- High level control: plan where to move and how (based on the position from localization and the information from the map)
and these will be integrated into a system. None of the things above can be done (well) in isolation. You are likely to find that this interaction and integration between parts of the system (and thus often people) is the most challenging aspect in the course and most real work for that matter.
Having completed the flight camp you should have a simple baseline implementation that you can start from on the real hardware. Once making this transition from simulation to the real world it will be very clear that the real world holds many challenges that you will often have been protected from in other courses but which are of essence to address in order to operate out there in the wild.
The groups size in the course is first two people and then four people.
During the first week of the course we will form groups of two students. Each group will get one hardware setup at the start of week two of the course. The main task for these groups will be to get used to the real hardware, apply what you did in flight camp on the real hardware and do some tests. You will be able to form these groups yourself and given the covid19 situation we ask you to make these groups in a way that you live close or already work together in other courses or anything else that will make working together with hardware easier without too much risk of contributing to the spread of covid19.
A few weeks into the course, groups of four students will be formed. In most cases these groups will be formed by merging two two person groups but given that some students might not pass flight camp and thus not be allowed to continue the course these might be some exceptions. Each such four group will have two hardware setups.
You will have to report on the progress in your group roughly weekly. The main motivation for these reports is to increase the chances that you actually meet and discuss the progress of the work. The reports contains for example, what each person has been doing since the last report, what they plan to do until the next one, if there were any problems, etc. This type of information MUST be shared in the group for the team to function but experience shows that in some groups this does not happen naturally. The report also summarises the status of the overall system and who did what there. We follow the honor code of EECS. For group work this states that "If students have contributed in varying degrees during group assignments, this shall be openly acknowledged." Participating actively in the reporting is one of the grading criteria in the course and we will ask you to describe who contributed to the report and which process you used to compile it.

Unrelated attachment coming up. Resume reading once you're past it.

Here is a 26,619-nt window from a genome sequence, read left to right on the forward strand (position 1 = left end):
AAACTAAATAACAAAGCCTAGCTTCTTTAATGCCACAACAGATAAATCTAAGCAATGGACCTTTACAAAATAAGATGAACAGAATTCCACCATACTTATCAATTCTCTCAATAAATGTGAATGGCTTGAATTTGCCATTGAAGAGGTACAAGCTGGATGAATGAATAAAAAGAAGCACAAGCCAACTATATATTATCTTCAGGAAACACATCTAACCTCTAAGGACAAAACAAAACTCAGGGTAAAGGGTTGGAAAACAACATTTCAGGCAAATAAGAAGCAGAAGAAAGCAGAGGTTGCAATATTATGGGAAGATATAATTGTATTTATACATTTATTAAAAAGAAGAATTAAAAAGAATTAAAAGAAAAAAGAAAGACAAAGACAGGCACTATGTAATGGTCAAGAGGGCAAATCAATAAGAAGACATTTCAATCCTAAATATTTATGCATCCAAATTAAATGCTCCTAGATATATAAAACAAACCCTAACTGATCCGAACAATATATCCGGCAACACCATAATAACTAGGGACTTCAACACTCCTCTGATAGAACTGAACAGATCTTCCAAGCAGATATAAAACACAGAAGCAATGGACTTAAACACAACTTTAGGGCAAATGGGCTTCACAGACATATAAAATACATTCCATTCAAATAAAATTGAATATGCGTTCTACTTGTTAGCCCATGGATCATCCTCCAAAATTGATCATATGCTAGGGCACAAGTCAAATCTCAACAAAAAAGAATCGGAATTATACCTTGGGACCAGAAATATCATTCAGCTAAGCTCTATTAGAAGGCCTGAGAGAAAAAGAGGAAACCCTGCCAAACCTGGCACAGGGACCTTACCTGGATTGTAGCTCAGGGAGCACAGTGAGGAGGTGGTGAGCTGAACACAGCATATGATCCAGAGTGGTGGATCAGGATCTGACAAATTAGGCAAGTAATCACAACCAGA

There will also be meetings with the teacher and assigned TA where you report progress. These are mandatory.
You can also meet the TA on demand. You call these meetings but remember that you are the ones solving the problems in the course not the TA. You need to adapt your solution to your abilities, not to your TAs abilities.
The first assessment is an individual assignment ("flight camp"). This aims to make all students familiar with the basic methods and software used in the project and as such enable all to contribute better to the project work later. You must pass the flight camp assignment on time to be allowed to continue the course into the project part.
The main form of examination in this course is the project work, carried out in groups. You will be asked to document and present your work along the way.
The grading is based on fulfilment of a set of grading criteria. These are presented below. For a more in depth discussion on the grading criterias and the grading click here.
Intended Learning Outcomes (ILO)
After completing the course the student should be able to
- implement and integrate software components for robots
- solve a robotics task with limited resources
in order to
- be able to work with autonomous and other complex systems in research and/or development
- become better at planning, executing and developing work in project groups.
- INL1 ( Flight camp assignment )
- PRO1 ( Project work )
- INL2 ( Documenting and presenting the work in the project along the project )
In this course the regulations of the code of honor described here apply.
This is a project course that makes use of actual hardware and we therefore need to limit the number of students. It is a robotics project course that makes use of ROS and where we apply robotics rather than learn the basics. The assumption is thus that you have taken a robotics course before and that you know ROS. At KTH this corresponds to having taken course DD2410. You will be admitted in competition with other students. If your coordinator or you yourself add you to the course without getting an approval from the person responsible from the course you will not be planned for when ordering hardware and you might not be able to take the course. Please contact the teacher of the course if you have questions about the admission.